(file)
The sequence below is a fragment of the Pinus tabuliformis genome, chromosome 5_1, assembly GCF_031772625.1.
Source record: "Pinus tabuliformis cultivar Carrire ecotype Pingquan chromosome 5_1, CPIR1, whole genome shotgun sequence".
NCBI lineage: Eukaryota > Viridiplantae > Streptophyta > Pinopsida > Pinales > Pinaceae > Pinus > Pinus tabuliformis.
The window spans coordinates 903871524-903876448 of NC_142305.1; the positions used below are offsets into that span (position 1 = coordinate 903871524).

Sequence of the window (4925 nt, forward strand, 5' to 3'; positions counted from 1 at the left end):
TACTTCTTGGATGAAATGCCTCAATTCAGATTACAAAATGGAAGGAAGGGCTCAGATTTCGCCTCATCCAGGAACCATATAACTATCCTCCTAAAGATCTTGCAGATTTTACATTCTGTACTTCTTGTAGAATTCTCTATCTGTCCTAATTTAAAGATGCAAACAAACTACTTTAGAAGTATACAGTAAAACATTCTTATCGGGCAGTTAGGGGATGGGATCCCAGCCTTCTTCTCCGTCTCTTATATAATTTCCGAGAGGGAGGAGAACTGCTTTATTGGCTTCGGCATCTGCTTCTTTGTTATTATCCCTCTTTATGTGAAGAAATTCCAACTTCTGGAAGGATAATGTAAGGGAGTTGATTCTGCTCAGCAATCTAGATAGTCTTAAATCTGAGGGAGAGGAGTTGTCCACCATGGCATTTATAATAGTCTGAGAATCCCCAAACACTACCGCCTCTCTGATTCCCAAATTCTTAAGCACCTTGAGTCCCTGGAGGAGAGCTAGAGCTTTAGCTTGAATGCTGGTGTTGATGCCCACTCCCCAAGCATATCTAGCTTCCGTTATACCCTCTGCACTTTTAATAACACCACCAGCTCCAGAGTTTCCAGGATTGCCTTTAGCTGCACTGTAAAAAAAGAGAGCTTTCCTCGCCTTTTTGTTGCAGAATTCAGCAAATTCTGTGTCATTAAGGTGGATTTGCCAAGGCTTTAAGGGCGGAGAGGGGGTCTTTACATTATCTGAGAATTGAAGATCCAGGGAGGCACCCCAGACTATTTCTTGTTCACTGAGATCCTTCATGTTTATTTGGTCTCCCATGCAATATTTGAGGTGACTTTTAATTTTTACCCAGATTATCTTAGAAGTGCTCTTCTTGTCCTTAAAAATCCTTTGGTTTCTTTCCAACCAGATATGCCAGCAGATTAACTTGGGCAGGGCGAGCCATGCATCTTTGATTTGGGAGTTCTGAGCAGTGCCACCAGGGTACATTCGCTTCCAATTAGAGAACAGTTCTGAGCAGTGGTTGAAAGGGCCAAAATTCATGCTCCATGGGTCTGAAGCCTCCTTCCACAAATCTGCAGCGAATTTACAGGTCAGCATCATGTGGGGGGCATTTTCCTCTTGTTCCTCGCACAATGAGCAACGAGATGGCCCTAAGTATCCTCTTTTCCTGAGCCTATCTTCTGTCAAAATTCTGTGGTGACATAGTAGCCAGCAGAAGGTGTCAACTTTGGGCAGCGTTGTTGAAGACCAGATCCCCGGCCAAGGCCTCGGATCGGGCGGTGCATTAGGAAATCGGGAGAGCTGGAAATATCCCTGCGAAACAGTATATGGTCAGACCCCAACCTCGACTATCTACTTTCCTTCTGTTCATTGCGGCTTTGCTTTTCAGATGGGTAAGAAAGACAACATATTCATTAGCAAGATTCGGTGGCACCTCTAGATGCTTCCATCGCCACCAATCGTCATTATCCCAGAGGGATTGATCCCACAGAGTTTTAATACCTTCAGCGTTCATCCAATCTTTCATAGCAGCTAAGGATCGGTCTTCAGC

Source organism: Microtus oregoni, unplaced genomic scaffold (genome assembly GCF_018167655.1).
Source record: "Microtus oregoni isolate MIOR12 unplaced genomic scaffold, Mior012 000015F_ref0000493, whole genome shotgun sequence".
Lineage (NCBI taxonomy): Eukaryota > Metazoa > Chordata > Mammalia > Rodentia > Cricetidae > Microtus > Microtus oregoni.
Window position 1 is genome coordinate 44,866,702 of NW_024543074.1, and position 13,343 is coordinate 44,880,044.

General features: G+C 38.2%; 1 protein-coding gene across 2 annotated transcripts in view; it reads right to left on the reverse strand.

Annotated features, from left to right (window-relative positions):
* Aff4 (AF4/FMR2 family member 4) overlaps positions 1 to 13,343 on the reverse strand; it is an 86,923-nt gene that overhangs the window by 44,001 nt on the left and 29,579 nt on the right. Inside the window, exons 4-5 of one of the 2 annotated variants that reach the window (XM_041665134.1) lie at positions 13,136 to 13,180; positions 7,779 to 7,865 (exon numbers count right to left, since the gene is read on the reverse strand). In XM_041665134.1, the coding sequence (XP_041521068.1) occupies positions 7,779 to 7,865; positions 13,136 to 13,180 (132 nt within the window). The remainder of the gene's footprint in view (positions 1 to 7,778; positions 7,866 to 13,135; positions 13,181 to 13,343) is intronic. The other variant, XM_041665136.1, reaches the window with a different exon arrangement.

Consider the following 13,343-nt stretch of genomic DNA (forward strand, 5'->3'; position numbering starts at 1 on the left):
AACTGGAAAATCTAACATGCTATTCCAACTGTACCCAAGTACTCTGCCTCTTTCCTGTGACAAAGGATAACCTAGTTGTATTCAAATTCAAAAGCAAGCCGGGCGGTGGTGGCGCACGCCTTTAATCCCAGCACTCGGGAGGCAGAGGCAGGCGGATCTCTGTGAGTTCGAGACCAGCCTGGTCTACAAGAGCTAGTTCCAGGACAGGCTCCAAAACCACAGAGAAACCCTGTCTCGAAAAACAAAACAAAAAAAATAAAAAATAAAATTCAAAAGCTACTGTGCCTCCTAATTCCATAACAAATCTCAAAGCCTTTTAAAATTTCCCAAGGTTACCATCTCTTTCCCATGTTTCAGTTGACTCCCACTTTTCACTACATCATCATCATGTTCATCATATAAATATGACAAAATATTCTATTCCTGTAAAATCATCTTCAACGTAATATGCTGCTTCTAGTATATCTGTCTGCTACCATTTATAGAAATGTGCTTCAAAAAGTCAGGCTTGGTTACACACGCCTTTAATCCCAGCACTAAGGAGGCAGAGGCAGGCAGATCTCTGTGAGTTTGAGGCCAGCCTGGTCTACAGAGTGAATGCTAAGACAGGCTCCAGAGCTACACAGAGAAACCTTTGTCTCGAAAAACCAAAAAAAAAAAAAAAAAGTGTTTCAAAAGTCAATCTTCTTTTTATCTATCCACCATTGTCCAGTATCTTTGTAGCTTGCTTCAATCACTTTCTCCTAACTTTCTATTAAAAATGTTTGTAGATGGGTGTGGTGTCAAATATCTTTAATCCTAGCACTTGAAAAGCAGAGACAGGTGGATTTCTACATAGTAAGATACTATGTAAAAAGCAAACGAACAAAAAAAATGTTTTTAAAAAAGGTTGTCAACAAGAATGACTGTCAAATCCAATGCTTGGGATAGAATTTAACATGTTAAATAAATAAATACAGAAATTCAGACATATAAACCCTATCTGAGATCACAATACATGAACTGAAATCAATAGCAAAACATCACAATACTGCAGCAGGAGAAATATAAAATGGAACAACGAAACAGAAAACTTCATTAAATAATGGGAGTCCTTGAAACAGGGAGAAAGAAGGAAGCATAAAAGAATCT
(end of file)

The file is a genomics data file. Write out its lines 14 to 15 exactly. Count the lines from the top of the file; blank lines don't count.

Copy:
Consider the following 13,343-nt stretch of genomic DNA (forward strand, 5'->3'; position numbering starts at 1 on the left):
AACTGGAAAATCTAACATGCTATTCCAACTGTACCCAAGTACTCTGCCTCTTTCCTGTGACAAAGGATAACCTAGTTGTATTCAAATTCAAAAGCAAGCCGGGCGGTGGTGGCGCACGCCTTTAATCCCAGCACTCGGGAGGCAGAGGCAGGCGGATCTCTGTGAGTTCGAGACCAGCCTGGTCTACAAGAGCTAGTTCCAGGACAGGCTCCAAAACCACAGAGAAACCCTGTCTCGAAAAACAAAACAAAAAAAATAAAAAATAAAATTCAAAAGCTACTGTGCCTCCTAATTCCATAACAAATCTCAAAGCCTTTTAAAATTTCCCAAGGTTACCATCTCTTTCCCATGTTTCAGTTGACTCCCACTTTTCACTACATCATCATCATGTTCATCATATAAATATGACAAAATATTCTATTCCTGTAAAATCATCTTCAACGTAATATGCTGCTTCTAGTATATCTGTCTGCTACCATTTATAGAAATGTGCTTCAAAAAGTCAGGCTTGGTTACACACGCCTTTAATCCCAGCACTAAGGAGGCAGAGGCAGGCAGATCTCTGTGAGTTTGAGGCCAGCCTGGTCTACAGAGTGAATGCTAAGACAGGCTCCAGAGCTACACAGAGAAACCTTTGTCTCGAAAAACCAAAAAAAAAAAAAAAAAGTGTTTCAAAAGTCAATCTTCTTTTTATCTATCCACCATTGTCCAGTATCTTTGTAGCTTGCTTCAATCACTTTCTCCTAACTTTCTATTAAAAATGTTTGTAGATGGGTGTGGTGTCAAATATCTTTAATCCTAGCACTTGAAAAGCAGAGACAGGTGGATTTCTACATAGTAAGATACTATGTAAAAAGCAAACGAACAAAAAAAATGTTTTTAAAAAAGGTTGTCAACAAGAATGACTGTCAAATCCAATGCTTGGGATAGAATTTAACATGTTAAATAAATAAATACAGAAATTCAGACATATAAACCCTATCTGAGATCACAATACATGAACTGAAATCAATAGCAAAACATCACAATACTGCAGCAGGAGAAATATAAAATGGAACAACGAAACAGAAAACTTCATTAAATAATGGGAGTCCTTGAAACAGGGAGAAAGAAGGAAGCATAAAAGAATCT